It's been hard to ignore the outpouring of creativity coming from the LA scene. The podcast renaissance has given rise to a boatload of fresh talent and revivified careers, and both Marc Maron's WTF and The Nerdist, have been major contributors. The scene has recently given rise to a miscellany of new tv shows, and for the most part, the outlook is sunny. The Pete Holmes Show didn't quite make it out of the birth canal, but others seem to be doing just fine. Silicon Valley (starring TJ Miller and Kumail Nanjiani) even received an Emmy nomination.
Here are some of my favorite comics to come out of LA. These are the people that are doing interesting stuff now, and who I predict have the talent to do great things in the future.
Funches might be the best thing to happen since whipped cream. His standup routine is fun, thoughtful, and alarmingly kind. He defies the stereotype that all humor has to be mean. (Please. I beg of you. Don't bring up the topic of his current tv show, Undateable. I really don't have any defense for it except to say that he didn't come up with the material.)
Ron Funches likes weed, The Cranberries, and hanging out with his kid. He is the winningest contestant on the comedy gameshow, @Midnight.
Moshe Kasher wrote a book, Kasher in the Rye. I haven't read it, so I can't say whether or not it's good, but it describes his life growing up in Oakland with two deaf parents, one of whom later converts to Orthodox Judaism, making little Kasher parts hood rat, religious scholar, and burner. There's nobody quite like him. I admit to having a bit of a crush on him, even though I don't like the concept of celebrity crushes.
One of the other things that makes Moshe Kasher great is his podcast, which he co-hosts with Neal Brennan. (Brennan is famous for being the co-creator of The Dave Chappelle Show. And if there is any justice in the world, he'll also be known in later years as the co-creator of Fucking with the Champs.) They focus primarily on black comedians, acting both as a bridge to whities like myself and cultural middle men for black artists in general. Hey, Questlove himself is one of their biggest endorsers, making it a point to bring many of his own celebrity friends to the podcast. I can't stress this next part enough: this is the only podcast that I listen to regardless of who is being interviewed. It doesn't matter because I know the conversation is going to be lively. Brennan is offensive and kind of an asshole. He really gets you accustomed to having your feelings hurt. He likes to say things like, "Women just aren't as interesting as men." Fun stuff! Anybody who thinks there isn't a gender problem in comedy hasn't been listening to FwtC. But it doesn't matter. At least with this podcast their sexism isn't a quiet secret, felt but not spoken of.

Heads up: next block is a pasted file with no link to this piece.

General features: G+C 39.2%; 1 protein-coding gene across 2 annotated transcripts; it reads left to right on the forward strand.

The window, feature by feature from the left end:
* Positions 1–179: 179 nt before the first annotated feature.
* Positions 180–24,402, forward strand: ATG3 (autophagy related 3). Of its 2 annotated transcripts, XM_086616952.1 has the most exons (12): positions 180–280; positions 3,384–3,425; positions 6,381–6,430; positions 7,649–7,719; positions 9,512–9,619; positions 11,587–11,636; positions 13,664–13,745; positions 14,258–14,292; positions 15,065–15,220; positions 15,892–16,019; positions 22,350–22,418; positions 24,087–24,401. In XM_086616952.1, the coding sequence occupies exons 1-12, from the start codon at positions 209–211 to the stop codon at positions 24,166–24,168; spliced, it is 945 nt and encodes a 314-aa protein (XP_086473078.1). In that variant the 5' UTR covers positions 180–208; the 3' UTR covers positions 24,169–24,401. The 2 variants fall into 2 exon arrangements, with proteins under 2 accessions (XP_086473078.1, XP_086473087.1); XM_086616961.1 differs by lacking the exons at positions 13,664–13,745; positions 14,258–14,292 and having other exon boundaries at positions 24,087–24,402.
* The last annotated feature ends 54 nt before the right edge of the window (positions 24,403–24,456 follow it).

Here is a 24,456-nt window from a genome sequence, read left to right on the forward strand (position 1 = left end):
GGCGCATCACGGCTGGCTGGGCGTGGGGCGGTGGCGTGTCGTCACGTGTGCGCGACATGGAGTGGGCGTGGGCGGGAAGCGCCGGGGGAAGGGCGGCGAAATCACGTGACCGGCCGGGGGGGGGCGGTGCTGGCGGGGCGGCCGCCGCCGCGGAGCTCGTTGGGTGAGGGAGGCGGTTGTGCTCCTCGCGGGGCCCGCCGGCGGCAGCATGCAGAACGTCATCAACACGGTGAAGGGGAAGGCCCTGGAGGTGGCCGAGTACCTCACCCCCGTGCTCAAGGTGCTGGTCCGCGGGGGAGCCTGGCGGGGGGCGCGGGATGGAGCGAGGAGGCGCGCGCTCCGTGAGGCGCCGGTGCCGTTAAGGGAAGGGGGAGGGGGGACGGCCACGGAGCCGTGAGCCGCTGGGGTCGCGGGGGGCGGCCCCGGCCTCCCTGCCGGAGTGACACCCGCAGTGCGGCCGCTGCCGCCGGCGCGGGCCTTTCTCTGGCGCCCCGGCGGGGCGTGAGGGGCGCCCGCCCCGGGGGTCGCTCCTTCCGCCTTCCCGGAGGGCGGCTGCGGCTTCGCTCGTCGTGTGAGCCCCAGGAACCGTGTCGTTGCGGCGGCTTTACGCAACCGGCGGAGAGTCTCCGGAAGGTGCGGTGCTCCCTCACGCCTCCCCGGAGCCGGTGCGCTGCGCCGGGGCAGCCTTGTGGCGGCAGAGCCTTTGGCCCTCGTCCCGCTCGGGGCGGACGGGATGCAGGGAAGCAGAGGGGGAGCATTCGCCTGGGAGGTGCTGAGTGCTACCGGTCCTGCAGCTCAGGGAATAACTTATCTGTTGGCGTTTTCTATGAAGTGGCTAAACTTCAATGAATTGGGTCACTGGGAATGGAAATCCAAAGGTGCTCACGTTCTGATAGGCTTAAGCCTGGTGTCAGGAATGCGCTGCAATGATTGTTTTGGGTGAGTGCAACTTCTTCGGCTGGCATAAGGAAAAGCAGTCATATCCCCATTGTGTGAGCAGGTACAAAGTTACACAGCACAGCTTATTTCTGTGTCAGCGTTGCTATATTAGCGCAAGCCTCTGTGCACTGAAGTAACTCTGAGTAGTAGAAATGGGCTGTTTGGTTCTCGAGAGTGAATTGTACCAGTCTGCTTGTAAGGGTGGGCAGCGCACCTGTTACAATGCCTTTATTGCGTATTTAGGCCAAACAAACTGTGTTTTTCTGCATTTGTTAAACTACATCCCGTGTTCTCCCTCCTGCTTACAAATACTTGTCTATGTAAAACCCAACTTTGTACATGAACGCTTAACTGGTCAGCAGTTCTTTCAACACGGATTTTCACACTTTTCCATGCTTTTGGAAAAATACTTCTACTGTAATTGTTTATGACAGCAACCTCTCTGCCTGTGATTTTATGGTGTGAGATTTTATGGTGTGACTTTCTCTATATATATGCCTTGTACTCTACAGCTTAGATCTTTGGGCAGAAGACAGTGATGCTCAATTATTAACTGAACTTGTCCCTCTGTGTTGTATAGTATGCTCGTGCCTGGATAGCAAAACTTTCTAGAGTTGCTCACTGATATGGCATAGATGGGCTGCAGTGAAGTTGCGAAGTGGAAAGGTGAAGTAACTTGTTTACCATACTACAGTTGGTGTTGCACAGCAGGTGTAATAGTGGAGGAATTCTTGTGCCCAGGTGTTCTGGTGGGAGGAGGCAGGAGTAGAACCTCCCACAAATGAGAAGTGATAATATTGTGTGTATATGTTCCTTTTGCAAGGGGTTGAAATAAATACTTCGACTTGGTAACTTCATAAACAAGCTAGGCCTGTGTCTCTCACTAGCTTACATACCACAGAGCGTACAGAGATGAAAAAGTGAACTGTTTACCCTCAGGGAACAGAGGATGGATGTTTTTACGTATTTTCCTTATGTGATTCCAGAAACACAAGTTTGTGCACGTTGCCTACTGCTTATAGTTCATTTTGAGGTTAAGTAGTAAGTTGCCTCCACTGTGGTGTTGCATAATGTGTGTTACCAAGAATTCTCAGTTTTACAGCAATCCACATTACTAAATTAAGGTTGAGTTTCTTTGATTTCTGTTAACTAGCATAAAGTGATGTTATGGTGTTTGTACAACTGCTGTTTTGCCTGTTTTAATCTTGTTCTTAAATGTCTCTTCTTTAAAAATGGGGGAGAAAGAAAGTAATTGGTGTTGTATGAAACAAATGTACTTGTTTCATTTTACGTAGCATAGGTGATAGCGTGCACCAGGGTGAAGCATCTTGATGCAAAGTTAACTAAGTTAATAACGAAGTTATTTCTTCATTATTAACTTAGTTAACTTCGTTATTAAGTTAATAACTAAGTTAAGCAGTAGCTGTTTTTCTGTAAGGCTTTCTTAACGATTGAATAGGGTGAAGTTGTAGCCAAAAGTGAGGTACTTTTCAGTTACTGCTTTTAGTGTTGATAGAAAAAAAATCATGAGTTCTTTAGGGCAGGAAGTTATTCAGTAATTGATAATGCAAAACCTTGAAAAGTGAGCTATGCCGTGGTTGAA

Gabe Liedman is best known as Jenny Slate's sidekick, but I don't think he'll stay that way. His comedy special Hiyeeee!! is kind of amazing. He talks about being gay and loving Netflix. I don't know what to say about him except that he is the comedian I would most like to have as a friend. I have lots of gay loves in my life. In fact, these are probably the only men who I'm likely to get any satisfaction out of.
Maria Bamford is kind of a legend, and her various standup specials speak for themselves. I first discovered her from The Maria Bamford Show, which debuted on the now dead website Super Deluxe. Her specialty is a whimsical take on depression and mental illness. Whimsical? Okay, maybe the word "whimsical" falls flat within this context. She's a comedian's comedian. Every comedian knows her, and everyone respects her.
I feel like I have to have Chris Hardwicke on this list because I regret all the mean things I've said about him in the past. I said he was a poseur, that he wasn't really a nerd, that he was just a pretty face. None of that is true. (If we're being real, he's probably a bigger nerd than I am.) In fact, he's partly responsible for the current comedy renaissance. His comedy club/comic book store, The Meltdown, has been showcasing talent for awhile now. But he doesn't need anybody's apology, and certainly not from some anonymous Kinja commenter. He's become a real, live
boy power broker. The kind of person you have to say nice things about, like Johnny Carson or Louie CK. He's also just a decent guy. Listening to his podcast makes me realize that, yes, real success doesn't come from being a cutthroat asshole, or from having a pretty face. It comes from hard work. Hardwicke runs a web empire, hosts several tv shows, performs standup, and still finds time to give good interviews.
The interviews were part of my initial reluctance to compliment him. When I first listened to his podcast, The Nerdist, he and his cohorts, Jonah Ray and Matt Mira, had a tendency to talk over their guests, to gab as if the real point of the interview was their own inane babble. Actually, I think for many hardcore comedy geeks it was absolutely the point. Not for me. Whatever the case, I think he's honed his interview skills and managed to even edge out Marc Maron himself as a draw for talent. In short, Hardwicke's abilities are undeniable. And, yes, he still has a pretty face.
[ETA: I added a lot of links and images, plus I tweaked some of the wording. My laptop battery died just in time for me to hit Save, but not enough time to add metadata.]